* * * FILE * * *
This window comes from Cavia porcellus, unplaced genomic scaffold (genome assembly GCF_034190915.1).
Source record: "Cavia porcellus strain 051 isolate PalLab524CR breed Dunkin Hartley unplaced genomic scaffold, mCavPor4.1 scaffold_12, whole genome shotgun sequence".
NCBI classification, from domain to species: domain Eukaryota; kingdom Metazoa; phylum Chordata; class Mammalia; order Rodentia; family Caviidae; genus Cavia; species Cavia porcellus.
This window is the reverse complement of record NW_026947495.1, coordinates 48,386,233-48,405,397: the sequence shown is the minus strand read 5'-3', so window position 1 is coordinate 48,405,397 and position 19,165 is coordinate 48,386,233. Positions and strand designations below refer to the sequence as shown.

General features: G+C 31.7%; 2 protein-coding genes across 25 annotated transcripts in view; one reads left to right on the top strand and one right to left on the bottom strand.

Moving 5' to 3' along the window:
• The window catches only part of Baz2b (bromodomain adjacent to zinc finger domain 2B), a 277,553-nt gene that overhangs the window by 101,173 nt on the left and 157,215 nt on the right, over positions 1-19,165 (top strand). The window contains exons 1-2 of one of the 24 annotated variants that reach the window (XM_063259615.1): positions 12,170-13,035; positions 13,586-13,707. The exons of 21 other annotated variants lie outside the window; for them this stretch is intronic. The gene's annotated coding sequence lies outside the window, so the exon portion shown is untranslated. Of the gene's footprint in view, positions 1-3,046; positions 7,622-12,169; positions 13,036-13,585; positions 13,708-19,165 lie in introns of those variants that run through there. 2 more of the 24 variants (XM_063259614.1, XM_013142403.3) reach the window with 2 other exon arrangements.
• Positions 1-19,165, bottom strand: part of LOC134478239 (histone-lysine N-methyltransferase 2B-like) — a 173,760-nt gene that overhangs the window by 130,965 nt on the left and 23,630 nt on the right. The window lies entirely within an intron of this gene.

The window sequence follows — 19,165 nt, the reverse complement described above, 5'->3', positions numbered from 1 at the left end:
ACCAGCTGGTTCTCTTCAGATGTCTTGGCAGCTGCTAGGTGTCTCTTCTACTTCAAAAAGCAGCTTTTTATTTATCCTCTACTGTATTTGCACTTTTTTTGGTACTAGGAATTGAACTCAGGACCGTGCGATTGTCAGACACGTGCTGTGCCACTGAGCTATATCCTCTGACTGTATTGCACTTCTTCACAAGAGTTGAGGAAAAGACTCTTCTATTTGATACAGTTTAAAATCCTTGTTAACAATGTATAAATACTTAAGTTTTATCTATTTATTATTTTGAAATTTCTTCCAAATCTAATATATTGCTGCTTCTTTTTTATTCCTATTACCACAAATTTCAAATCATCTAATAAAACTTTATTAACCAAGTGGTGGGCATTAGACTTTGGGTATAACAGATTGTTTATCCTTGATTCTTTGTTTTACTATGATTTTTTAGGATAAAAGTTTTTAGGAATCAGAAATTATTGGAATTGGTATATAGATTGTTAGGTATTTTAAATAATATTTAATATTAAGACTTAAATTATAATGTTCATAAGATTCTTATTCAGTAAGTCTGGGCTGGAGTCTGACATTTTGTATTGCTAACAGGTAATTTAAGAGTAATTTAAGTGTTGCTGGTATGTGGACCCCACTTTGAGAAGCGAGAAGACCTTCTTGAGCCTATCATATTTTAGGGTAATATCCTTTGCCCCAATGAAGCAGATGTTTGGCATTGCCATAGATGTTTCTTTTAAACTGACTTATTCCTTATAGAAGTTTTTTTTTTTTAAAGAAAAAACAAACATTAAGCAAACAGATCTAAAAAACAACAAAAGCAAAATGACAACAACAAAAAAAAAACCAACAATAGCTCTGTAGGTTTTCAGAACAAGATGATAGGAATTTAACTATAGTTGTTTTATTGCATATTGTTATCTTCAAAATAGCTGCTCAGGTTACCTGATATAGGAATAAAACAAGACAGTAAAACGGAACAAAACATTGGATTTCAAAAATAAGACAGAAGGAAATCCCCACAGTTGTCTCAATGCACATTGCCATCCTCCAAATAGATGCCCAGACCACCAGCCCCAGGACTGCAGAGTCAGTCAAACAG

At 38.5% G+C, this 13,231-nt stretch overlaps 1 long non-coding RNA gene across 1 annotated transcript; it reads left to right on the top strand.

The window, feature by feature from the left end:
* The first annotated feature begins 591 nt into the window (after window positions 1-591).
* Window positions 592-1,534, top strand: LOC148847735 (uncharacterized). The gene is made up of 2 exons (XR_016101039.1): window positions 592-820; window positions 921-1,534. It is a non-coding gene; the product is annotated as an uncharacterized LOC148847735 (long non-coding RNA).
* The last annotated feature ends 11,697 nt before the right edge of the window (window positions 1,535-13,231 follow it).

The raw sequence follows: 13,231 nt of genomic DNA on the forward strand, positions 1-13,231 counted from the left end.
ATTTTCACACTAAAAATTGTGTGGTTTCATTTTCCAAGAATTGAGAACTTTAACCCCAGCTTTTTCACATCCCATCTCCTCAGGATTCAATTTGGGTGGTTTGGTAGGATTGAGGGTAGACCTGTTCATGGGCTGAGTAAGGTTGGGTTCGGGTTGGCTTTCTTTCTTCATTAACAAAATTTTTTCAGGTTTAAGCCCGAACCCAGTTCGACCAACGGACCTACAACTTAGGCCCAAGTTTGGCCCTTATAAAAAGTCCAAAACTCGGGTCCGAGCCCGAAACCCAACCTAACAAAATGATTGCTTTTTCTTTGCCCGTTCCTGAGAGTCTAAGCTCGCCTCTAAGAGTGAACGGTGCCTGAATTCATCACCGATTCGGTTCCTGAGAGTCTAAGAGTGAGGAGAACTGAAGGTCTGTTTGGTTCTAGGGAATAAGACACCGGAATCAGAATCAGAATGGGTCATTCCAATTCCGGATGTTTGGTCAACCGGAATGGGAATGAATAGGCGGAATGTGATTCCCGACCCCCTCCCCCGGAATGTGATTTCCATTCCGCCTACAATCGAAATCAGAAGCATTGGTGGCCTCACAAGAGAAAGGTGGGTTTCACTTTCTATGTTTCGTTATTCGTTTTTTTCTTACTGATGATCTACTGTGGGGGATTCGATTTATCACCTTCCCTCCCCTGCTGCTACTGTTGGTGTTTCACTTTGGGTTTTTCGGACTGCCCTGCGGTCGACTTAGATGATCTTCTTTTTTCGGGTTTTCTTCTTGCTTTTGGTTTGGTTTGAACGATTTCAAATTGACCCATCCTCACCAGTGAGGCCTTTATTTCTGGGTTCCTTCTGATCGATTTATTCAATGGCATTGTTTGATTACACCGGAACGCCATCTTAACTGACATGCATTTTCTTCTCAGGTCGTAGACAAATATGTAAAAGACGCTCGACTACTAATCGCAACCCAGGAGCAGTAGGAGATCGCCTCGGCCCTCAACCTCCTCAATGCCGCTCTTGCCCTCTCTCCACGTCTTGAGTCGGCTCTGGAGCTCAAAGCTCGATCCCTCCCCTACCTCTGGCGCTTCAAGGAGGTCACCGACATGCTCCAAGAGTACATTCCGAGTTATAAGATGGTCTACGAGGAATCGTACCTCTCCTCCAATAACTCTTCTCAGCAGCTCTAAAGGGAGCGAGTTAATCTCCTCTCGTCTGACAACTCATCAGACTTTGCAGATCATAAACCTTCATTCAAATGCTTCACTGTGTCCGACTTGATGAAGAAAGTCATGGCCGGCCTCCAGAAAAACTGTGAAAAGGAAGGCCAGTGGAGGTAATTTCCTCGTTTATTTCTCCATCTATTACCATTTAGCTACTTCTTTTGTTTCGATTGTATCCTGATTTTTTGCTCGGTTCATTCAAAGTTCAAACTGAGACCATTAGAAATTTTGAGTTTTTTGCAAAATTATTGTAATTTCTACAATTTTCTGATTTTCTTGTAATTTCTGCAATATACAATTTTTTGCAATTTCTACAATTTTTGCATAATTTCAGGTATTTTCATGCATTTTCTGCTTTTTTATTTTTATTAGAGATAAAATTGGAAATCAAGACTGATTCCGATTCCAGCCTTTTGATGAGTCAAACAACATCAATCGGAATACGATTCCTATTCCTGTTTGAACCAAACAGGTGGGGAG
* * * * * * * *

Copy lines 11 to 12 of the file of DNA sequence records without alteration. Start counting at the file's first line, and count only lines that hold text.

At 38.5% G+C, this 13,231-nt stretch overlaps 1 long non-coding RNA gene across 1 annotated transcript; it reads left to right on the top strand.

The window, feature by feature from the left end: